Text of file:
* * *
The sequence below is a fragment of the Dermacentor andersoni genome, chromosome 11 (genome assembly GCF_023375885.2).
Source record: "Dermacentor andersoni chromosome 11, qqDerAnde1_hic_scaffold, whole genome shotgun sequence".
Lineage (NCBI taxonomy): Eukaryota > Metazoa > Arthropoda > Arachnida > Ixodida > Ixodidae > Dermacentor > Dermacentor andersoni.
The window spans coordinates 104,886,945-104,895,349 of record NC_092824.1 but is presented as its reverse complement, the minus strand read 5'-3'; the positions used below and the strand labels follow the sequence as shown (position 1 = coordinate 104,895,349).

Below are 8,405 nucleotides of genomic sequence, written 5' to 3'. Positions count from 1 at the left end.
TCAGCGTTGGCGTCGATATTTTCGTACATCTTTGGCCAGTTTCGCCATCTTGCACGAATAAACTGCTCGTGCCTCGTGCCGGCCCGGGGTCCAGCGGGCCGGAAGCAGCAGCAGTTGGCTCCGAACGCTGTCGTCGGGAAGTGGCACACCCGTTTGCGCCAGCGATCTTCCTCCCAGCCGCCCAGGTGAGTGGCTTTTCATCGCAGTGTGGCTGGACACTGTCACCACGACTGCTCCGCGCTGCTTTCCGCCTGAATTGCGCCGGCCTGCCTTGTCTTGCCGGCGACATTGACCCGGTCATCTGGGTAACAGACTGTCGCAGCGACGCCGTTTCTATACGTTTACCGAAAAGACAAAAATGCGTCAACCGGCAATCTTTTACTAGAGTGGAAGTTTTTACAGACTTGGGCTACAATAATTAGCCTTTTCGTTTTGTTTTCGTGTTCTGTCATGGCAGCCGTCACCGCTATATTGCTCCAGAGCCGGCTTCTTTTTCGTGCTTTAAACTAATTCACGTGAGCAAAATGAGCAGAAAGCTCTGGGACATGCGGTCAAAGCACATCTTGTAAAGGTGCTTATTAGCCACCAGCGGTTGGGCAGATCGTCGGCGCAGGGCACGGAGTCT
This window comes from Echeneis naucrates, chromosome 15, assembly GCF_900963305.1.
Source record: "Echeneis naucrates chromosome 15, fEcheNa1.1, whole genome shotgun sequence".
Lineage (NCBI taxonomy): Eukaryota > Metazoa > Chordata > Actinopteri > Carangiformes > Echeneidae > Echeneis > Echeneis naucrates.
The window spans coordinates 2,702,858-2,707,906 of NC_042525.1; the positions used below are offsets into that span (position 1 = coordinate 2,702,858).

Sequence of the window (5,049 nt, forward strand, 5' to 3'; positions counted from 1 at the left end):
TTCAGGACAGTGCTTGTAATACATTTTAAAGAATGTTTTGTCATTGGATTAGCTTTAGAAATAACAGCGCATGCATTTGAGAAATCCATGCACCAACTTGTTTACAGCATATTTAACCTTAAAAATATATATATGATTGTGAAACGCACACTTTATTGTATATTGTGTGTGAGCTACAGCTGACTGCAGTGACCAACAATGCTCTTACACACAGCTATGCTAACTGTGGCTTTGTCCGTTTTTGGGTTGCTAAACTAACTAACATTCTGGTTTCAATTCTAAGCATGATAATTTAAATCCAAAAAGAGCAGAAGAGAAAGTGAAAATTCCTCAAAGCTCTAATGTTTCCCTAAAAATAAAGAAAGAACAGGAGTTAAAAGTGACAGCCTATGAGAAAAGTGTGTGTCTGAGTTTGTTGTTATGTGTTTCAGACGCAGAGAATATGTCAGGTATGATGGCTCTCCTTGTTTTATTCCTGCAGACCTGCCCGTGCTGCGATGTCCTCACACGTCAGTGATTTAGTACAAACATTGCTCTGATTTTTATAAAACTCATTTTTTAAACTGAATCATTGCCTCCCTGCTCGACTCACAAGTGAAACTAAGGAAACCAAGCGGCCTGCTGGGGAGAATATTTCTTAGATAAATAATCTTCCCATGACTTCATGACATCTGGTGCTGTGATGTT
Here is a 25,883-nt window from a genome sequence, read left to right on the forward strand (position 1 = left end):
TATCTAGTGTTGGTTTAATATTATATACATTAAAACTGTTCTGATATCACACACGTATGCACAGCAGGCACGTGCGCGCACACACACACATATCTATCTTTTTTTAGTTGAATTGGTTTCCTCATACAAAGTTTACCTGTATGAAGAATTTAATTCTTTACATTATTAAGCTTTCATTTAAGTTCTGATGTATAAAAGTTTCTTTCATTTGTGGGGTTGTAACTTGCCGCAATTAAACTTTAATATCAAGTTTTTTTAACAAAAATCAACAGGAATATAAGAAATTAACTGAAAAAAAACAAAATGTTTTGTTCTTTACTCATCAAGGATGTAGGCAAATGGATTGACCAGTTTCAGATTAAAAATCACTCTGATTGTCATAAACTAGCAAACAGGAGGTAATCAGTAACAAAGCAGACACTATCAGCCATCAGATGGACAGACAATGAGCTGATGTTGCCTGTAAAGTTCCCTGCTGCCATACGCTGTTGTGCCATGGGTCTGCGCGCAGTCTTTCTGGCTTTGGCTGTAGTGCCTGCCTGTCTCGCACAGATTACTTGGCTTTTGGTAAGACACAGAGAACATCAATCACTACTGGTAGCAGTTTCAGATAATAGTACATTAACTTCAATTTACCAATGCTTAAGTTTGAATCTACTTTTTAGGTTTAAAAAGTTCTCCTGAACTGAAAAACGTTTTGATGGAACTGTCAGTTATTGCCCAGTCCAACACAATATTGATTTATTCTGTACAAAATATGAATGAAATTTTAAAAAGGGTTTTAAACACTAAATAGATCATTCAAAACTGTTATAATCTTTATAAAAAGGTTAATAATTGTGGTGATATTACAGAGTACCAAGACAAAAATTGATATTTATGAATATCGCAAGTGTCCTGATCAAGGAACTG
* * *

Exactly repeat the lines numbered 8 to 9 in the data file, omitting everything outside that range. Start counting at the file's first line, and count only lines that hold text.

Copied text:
Source record: "Echeneis naucrates chromosome 15, fEcheNa1.1, whole genome shotgun sequence".
Lineage (NCBI taxonomy): Eukaryota > Metazoa > Chordata > Actinopteri > Carangiformes > Echeneidae > Echeneis > Echeneis naucrates.